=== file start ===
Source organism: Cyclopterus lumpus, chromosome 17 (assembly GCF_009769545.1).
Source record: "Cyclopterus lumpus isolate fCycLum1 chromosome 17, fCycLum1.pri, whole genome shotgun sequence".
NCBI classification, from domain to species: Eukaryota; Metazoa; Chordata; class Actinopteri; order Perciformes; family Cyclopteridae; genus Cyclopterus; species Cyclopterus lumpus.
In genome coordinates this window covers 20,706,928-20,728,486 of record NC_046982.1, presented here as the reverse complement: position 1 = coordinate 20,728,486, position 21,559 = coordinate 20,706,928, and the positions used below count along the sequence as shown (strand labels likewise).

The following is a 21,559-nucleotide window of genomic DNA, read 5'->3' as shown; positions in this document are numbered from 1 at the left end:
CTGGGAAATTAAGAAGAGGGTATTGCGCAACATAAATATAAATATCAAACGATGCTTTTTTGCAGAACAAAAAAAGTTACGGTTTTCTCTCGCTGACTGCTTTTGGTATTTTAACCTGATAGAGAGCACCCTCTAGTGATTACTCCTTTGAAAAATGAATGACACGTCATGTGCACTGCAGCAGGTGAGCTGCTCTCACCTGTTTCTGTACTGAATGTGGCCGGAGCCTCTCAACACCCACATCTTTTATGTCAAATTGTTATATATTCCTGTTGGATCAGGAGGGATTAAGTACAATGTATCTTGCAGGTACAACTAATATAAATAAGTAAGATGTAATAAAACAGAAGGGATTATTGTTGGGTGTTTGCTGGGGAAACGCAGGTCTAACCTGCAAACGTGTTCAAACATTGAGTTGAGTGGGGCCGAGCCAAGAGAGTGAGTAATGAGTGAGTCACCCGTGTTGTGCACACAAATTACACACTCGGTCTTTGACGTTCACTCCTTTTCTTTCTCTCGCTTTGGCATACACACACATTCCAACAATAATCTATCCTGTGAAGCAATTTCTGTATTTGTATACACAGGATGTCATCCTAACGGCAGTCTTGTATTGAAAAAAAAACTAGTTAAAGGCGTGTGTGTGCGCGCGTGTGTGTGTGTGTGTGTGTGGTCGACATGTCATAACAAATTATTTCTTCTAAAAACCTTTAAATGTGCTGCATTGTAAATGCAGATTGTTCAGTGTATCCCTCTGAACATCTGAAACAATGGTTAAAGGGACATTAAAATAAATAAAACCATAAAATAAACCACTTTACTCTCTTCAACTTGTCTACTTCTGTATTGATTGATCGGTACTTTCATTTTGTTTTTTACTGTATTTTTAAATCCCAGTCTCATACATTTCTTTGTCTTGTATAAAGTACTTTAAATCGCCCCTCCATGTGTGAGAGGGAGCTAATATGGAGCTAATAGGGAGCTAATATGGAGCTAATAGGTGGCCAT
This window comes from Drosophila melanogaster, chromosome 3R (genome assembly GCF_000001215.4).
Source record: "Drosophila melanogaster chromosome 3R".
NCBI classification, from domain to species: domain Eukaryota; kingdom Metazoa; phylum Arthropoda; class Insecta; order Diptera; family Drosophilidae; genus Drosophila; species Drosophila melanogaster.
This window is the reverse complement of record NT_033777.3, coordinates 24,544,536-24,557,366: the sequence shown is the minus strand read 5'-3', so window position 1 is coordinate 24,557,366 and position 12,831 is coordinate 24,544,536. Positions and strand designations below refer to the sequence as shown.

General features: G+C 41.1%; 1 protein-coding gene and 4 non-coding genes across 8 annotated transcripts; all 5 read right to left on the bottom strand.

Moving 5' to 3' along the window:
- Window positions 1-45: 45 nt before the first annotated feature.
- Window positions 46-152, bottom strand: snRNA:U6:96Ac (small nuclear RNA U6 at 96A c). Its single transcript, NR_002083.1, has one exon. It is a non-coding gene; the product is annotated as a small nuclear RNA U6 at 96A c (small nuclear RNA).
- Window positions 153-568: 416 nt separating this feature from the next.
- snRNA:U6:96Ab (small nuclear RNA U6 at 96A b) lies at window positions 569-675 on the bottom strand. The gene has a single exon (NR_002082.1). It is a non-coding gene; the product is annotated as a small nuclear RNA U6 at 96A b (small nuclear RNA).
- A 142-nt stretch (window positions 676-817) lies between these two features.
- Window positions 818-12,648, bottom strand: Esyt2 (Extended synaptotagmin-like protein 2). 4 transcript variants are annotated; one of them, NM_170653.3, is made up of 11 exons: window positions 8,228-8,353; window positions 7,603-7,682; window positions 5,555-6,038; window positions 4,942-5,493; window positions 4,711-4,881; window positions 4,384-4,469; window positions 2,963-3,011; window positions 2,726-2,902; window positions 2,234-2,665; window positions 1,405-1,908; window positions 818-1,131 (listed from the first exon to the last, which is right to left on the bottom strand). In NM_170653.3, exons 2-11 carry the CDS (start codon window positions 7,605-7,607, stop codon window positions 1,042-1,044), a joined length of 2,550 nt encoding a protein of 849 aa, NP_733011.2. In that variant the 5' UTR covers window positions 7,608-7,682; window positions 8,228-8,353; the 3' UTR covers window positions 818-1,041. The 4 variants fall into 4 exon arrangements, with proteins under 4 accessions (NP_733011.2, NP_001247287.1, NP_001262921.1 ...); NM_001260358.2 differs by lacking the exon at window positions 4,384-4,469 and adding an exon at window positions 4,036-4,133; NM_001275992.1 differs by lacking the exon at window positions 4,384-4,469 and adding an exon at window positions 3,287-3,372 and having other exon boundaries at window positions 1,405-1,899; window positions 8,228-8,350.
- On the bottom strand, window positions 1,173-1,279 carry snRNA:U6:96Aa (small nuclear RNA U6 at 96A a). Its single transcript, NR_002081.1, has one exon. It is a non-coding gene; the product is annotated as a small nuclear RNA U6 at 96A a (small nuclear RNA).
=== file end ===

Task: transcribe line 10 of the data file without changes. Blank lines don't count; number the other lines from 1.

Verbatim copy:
This window is the reverse complement of record NT_033777.3, coordinates 24,544,536-24,557,366: the sequence shown is the minus strand read 5'-3', so window position 1 is coordinate 24,557,366 and position 12,831 is coordinate 24,544,536. Positions and strand designations below refer to the sequence as shown.